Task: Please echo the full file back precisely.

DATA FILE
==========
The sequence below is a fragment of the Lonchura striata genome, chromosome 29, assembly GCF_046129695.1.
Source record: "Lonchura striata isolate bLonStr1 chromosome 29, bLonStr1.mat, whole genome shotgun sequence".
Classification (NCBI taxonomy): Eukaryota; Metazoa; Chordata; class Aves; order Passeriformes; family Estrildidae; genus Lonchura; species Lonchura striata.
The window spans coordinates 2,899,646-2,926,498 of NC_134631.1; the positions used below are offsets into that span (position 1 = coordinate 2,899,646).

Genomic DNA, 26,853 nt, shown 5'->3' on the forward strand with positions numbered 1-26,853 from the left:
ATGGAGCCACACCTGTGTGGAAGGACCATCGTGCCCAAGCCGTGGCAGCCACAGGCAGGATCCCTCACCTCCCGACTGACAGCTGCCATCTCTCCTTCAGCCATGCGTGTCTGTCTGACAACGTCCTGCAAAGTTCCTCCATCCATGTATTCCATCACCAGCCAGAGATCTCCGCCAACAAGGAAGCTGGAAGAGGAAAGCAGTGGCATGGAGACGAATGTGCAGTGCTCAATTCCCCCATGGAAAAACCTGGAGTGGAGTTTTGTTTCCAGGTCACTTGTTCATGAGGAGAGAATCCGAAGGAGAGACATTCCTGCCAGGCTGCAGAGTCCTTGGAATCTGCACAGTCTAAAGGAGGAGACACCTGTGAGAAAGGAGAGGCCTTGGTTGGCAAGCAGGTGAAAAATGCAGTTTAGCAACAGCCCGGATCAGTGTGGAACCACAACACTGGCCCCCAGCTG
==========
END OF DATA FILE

The sequence below is a fragment of the Lonchura striata genome, chromosome 29, assembly GCF_046129695.1.
Source record: "Lonchura striata isolate bLonStr1 chromosome 29, bLonStr1.mat, whole genome shotgun sequence".
Classification (NCBI taxonomy): Eukaryota; Metazoa; Chordata; class Aves; order Passeriformes; family Estrildidae; genus Lonchura; species Lonchura striata.
The window spans coordinates 2,899,646-2,926,498 of NC_134631.1; the positions used below are offsets into that span (position 1 = coordinate 2,899,646).

Genomic DNA, 26,853 nt, shown 5'->3' on the forward strand with positions numbered 1-26,853 from the left:
ATGGAGCCACACCTGTGTGGAAGGACCATCGTGCCCAAGCCGTGGCAGCCACAGGCAGGATCCCTCACCTCCCGACTGACAGCTGCCATCTCTCCTTCAGCCATGCGTGTCTGTCTGACAACGTCCTGCAAAGTTCCTCCATCCATGTATTCCATCACCAGCCAGAGATCTCCGCCAACAAGGAAGCTGGAAGAGGAAAGCAGTGGCATGGAGACGAATGTGCAGTGCTCAATTCCCCCATGGAAAAACCTGGAGTGGAGTTTTGTTTCCAGGTCACTTGTTCATGAGGAGAGAATCCGAAGGAGAGACATTCCTGCCAGGCTGCAGAGTCCTTGGAATCTGCACAGTCTAAAGGAGGAGACACCTGTGAGAAAGGAGAGGCCTTGGTTGGCAAGCAGGTGAAAAATGCAGTTTAGCAACAGCCCGGATCAGTGTGGAACCACAACACTGGCCCCCAGCTG